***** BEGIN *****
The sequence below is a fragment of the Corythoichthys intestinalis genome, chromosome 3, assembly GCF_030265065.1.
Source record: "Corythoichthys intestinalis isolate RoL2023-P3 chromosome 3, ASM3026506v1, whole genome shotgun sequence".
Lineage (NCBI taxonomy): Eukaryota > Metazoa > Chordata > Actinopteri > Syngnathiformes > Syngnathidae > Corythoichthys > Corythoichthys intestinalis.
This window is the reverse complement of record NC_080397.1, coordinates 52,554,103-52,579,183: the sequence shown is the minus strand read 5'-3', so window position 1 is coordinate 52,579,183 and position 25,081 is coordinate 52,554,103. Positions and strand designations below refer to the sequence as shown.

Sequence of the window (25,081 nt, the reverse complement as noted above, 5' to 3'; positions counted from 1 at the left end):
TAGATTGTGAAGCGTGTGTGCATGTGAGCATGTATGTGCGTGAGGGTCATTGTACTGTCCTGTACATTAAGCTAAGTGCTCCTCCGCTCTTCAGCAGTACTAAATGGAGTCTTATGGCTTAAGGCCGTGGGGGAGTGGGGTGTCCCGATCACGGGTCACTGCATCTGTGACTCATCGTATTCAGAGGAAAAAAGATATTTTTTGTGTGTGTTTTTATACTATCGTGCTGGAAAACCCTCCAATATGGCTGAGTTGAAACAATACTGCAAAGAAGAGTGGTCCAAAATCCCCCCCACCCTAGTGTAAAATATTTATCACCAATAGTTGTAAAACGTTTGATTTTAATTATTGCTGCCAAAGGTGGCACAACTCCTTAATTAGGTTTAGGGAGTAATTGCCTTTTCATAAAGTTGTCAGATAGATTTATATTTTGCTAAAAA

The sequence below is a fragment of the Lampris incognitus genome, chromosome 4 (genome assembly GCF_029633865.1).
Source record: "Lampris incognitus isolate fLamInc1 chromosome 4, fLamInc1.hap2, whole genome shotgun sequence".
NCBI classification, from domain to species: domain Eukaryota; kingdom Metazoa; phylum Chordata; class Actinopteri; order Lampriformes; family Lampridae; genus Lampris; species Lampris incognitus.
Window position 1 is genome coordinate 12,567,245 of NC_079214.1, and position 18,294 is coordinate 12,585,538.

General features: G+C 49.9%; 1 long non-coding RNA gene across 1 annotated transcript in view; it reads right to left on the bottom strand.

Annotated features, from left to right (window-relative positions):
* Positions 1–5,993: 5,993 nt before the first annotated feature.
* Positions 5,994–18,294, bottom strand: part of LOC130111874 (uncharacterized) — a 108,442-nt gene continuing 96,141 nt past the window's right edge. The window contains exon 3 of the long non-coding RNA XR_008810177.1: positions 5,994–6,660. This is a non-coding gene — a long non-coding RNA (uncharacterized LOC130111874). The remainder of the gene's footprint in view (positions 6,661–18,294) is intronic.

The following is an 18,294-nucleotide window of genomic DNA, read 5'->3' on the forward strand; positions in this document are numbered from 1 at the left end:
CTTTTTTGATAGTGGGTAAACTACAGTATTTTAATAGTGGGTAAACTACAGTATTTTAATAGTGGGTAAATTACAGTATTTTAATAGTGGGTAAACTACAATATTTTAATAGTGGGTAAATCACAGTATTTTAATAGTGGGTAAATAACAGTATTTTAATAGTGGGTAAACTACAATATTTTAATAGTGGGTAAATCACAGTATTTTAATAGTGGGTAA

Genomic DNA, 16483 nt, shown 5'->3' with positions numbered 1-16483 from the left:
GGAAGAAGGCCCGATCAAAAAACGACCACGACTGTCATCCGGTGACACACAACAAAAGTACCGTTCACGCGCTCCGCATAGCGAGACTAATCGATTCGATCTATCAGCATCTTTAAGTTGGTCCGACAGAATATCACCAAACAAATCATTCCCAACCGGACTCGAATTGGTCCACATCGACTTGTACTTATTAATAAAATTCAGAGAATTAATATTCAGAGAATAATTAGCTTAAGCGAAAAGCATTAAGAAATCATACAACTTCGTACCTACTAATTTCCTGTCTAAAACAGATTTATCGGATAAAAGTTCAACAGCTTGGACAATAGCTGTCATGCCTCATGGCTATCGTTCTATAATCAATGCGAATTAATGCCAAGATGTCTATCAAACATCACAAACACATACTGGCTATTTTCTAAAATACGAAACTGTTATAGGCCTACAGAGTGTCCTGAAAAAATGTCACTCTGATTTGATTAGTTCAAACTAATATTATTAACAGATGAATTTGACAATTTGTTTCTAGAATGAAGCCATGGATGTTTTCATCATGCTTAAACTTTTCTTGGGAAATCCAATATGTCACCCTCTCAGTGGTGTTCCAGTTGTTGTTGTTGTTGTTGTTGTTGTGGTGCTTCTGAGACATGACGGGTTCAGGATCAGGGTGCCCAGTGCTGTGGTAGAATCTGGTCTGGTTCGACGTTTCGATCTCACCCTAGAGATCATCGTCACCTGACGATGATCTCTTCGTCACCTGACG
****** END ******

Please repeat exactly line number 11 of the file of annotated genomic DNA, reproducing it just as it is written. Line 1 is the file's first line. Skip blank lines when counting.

General features: G+C 49.9%; 1 long non-coding RNA gene across 1 annotated transcript in view; it reads right to left on the bottom strand.